How farming helped inspire Jose Garces’
ambitious new restaurant, Volver
BY JOY MANNING
PHOTOGRAPHS BY ALBERT YEE
On a recent trip to Japan, Jose Garces ate the best mango he’s ever tasted in his life. It should have been a superlative specimen—it cost the Iron Chef $300. The price tag was worth it, according to him, not just for the tangy sweetness of the world’s most perfect piece of fruit but for the insight it gave him about ingredients.
“To get this mango, they prune the tree, trim it back so that a whole tree yields just one mango,” says Garces. The totality of that particular tree’s resources—all the sunlight, water and intense careful tending—are poured into a single piece of fruit. “It shows an obsession with the quality of ingredients, and it’s one of the most important things for any chef to understand.” This is a lesson he’s been keeping top of mind as he prepares to open his most ambitious restaurant so far, Volver, in Center City’s glitzy Kimmel Center. It’s tentatively scheduled for a December unveiling. Volver will encompass a Champagne bar, a 30-seat room that sounds fit for Robin Leach with its focus on sparkling wine, caviar and other elegant bites, and the dining room, where guests will have a gustatory romp through Garces’s boldest and brightest ideas over an elaborate 12-course tasting menu. And unlike at his other restaurants, he will actually, regularly be cooking at Volver, he says.
It’s his culinary research for this project that has taken him to mango farms in Japan and a string of the best and most creative restaurants around the world, including the experimental Etxebarri in Spain and the most lavishly ballyhooed restaurants in the U.S., including New York’s Per Se and Chicago’s Alinea. Garces talks about a recent meal at Manresa, an ultra-fine dining restaurant in Northern California famous for its inventive and outstanding food, in reverent tones, as he describes a particularly memorable dessert of smoked milk ice cream.
“I’ve been a careful student of those experiences. My whole culinary team has been as well,” he says. When I ask him if we can expect Volver to be on par with the restaurants he describes as his inspirations he says, in a guarded, measured way, “Volver will be an unparalleled dining experience.” No one wants to set the bar impossibly, stratospherically high. But there’s little doubt he hopes to join the ranks of Grant Achatz and Thomas Keller, guys widely acknowledged to be among planet Earth’s most brilliant chefs. It seems clear he wants Volver to be one of the best restaurants in the world. In the parlance of that TV show that has made him quite famous, what will be Garces’ “secret ingredient” in his battle for supremacy?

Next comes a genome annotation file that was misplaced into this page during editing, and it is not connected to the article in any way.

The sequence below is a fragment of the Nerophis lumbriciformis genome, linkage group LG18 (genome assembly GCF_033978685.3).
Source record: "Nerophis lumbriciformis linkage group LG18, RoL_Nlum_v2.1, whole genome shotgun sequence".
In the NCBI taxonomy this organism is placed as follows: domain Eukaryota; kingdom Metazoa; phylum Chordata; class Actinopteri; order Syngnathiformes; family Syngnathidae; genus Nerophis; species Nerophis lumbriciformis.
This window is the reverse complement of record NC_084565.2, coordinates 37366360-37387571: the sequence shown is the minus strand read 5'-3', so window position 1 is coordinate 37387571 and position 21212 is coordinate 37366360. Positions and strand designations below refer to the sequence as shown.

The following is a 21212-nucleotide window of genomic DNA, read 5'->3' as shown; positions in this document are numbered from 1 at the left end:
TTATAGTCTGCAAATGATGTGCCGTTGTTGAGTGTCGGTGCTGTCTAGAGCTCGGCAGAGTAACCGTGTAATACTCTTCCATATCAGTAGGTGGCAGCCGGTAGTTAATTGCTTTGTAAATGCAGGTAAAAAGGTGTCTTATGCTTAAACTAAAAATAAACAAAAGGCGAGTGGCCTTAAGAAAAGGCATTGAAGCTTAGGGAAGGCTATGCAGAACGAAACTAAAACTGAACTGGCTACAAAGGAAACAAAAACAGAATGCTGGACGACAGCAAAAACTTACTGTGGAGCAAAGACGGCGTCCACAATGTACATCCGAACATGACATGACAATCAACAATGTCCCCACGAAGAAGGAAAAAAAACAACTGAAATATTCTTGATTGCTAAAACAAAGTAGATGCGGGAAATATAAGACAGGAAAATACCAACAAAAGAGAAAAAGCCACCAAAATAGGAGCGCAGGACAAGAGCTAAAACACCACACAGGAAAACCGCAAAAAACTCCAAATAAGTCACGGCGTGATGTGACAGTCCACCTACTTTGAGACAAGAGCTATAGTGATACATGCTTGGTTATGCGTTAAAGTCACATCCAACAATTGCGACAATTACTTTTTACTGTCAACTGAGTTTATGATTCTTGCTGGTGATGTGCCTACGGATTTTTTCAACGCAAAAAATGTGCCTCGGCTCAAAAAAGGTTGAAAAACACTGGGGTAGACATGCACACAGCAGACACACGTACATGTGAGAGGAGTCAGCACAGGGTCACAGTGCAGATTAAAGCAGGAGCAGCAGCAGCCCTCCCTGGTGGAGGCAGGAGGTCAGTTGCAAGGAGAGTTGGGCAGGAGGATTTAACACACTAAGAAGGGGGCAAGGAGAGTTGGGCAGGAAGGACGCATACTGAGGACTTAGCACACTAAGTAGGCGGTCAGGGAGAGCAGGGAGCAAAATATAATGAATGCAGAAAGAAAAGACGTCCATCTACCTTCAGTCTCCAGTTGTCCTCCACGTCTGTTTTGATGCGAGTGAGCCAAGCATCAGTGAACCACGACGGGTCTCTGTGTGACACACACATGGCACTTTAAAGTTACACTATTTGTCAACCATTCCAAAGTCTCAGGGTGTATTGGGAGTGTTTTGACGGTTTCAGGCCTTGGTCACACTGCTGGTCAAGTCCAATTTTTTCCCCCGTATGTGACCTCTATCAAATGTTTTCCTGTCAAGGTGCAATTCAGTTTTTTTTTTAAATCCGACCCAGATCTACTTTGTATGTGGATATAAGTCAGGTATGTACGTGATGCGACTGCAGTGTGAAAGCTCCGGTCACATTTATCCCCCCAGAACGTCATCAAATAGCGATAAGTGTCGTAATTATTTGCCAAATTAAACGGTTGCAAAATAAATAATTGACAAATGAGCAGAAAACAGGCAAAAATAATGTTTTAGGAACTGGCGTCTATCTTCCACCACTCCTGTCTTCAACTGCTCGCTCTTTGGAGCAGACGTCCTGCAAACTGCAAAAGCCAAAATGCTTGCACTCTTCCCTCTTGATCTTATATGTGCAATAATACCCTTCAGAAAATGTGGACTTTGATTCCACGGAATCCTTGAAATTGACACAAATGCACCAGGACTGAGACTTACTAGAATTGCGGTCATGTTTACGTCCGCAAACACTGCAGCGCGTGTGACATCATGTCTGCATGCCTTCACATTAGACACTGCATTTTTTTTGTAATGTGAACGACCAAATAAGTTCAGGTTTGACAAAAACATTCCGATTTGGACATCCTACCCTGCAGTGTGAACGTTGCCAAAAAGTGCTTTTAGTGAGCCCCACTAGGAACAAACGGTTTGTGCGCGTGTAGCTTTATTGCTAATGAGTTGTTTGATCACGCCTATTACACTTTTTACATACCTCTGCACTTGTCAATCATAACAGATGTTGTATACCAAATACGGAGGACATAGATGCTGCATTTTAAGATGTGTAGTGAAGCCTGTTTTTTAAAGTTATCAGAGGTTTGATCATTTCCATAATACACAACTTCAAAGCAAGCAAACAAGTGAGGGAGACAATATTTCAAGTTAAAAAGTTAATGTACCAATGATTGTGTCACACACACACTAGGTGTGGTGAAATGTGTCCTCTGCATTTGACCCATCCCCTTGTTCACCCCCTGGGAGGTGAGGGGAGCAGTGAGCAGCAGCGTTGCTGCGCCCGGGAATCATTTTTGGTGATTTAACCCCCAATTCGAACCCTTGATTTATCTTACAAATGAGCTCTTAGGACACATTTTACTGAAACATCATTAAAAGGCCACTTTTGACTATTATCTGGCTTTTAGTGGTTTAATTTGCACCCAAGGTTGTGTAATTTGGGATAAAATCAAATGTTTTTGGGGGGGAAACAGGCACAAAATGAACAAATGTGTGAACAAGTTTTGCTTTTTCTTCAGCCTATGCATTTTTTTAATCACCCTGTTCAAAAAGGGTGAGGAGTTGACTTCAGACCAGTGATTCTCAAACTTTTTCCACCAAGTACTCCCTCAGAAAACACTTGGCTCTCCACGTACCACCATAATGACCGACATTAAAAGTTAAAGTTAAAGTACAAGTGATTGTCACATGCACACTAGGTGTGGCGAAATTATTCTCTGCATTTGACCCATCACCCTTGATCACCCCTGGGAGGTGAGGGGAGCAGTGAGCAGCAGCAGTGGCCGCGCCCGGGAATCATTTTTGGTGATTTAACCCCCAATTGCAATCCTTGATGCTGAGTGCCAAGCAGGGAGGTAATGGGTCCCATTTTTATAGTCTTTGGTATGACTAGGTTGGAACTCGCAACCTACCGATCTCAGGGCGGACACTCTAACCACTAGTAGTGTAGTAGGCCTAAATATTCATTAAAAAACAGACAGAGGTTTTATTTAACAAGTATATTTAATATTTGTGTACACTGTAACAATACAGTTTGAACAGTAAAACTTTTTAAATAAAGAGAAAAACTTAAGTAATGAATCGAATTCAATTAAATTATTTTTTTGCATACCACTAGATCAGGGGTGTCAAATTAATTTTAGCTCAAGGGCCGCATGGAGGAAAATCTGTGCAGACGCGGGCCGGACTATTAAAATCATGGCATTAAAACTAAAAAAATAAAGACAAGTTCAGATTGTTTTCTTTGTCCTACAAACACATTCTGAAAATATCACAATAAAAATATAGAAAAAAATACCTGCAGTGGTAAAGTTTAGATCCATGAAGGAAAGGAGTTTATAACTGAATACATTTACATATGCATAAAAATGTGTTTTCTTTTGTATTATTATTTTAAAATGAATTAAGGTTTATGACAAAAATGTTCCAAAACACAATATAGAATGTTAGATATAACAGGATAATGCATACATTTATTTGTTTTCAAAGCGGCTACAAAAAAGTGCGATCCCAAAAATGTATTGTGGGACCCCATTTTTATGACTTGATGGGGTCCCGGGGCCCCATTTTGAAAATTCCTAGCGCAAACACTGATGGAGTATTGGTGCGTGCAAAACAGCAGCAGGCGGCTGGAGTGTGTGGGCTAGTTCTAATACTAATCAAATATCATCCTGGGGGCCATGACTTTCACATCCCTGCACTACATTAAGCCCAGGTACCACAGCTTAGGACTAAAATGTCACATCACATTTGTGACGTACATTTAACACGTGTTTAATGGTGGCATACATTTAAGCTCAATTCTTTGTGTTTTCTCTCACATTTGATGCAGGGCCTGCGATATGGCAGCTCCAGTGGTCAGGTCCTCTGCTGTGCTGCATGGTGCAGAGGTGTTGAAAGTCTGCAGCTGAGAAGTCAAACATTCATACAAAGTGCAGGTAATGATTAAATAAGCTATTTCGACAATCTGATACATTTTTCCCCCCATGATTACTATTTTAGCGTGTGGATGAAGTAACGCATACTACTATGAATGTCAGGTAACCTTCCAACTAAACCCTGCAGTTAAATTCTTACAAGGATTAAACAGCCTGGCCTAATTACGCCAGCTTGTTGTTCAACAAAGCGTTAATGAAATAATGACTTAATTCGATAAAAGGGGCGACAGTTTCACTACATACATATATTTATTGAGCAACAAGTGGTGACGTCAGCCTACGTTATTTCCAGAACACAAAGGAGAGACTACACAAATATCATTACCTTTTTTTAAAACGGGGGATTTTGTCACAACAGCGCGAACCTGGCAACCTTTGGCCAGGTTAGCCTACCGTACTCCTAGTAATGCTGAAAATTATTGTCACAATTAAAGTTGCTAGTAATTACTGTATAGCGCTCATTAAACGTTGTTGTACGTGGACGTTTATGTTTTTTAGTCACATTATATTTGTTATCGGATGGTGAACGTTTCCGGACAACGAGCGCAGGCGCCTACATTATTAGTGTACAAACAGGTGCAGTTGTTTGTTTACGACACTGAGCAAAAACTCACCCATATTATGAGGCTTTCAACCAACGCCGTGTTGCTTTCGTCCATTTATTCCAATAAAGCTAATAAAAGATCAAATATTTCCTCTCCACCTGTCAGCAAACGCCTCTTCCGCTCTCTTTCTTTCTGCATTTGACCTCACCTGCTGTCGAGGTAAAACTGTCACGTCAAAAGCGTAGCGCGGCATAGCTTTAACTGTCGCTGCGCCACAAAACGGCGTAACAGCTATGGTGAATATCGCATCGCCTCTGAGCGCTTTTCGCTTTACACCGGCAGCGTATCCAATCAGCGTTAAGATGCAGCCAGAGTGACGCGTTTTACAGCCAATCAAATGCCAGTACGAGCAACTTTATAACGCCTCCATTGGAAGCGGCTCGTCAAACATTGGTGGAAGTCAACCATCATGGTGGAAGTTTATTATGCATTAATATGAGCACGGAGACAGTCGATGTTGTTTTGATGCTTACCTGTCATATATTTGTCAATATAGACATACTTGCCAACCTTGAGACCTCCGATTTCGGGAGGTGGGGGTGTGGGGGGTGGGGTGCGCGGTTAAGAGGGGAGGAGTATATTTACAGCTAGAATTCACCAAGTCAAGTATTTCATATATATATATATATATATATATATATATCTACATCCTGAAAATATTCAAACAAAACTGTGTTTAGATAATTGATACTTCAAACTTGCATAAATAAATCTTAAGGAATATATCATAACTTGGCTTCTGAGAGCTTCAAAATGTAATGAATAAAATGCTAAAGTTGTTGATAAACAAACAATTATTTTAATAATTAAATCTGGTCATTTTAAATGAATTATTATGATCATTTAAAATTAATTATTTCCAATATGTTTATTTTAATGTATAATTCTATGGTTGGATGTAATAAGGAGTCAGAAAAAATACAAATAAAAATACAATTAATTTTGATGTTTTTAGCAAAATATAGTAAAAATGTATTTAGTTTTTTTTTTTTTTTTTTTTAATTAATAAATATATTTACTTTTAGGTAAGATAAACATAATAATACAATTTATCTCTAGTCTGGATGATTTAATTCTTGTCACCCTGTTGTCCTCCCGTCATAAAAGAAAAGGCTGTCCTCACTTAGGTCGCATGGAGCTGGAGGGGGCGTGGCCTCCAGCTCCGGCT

“Coming in contact with ingredients where they grow, pulling them from
the roots with your hands… it makes me want to cook.”
There are no single-fruit mango trees at Luna Farms, Garces’ eight-acre organic operation that keeps his cadre of restaurants in microgreens, eggs, herbs and heirloom tomatoes, but the spirit of that encounter is in the air in his fields there. The goal at Luna is peerless produce. A recent plate of Luna-grown shisitos, fried and served as a small plate at Garces’ flagship Amada, is a good example of how the farm helps keep his many menus feeling fresh. The peppers were anything but mass produced—they were not uniform in size or even taste (some searingly hot, others totally mild)—but they were full flavored and vivid in a way only just-harvested vegetables can be.
Notably, the dish’s menu description doesn’t mention the peppers’ provenance. In fact, nowhere will you find Amada described as a farm-to-table restaurant. Of course, with its Spanish influence, a great many of the items are imported from around the U.S. and indeed the globe. “I want the ingredients that taste best and are the most right for my menus,” says Garces. That’s just as likely to include pricy imported cured meats, such as jamón Ibérico, as it is to be those piquant peppers. Garces believes in using and celebrating the region’s local food without being held hostage by the “farm-to-table” identity that has defined, often wrongly, a welter of middling eateries in recent years. “I think we should stop talking about it.”
It is a tough topic to avoid, though, thanks to its dominance on myriad menus. The words spring meaningless off so many chef ’s tongues. The explanation may be simple economics. “At a certain point in 2008, fine dining just kind of went away,” says Garces. At the time, upstart chefs in Philly and around the country created restaurants that served home-style food based on the best-tasting ingredients they could afford: local ones. Seasonality ruled, and the food was both approachable and affordable. As a concept, it can work. As a buzzword? Not anymore.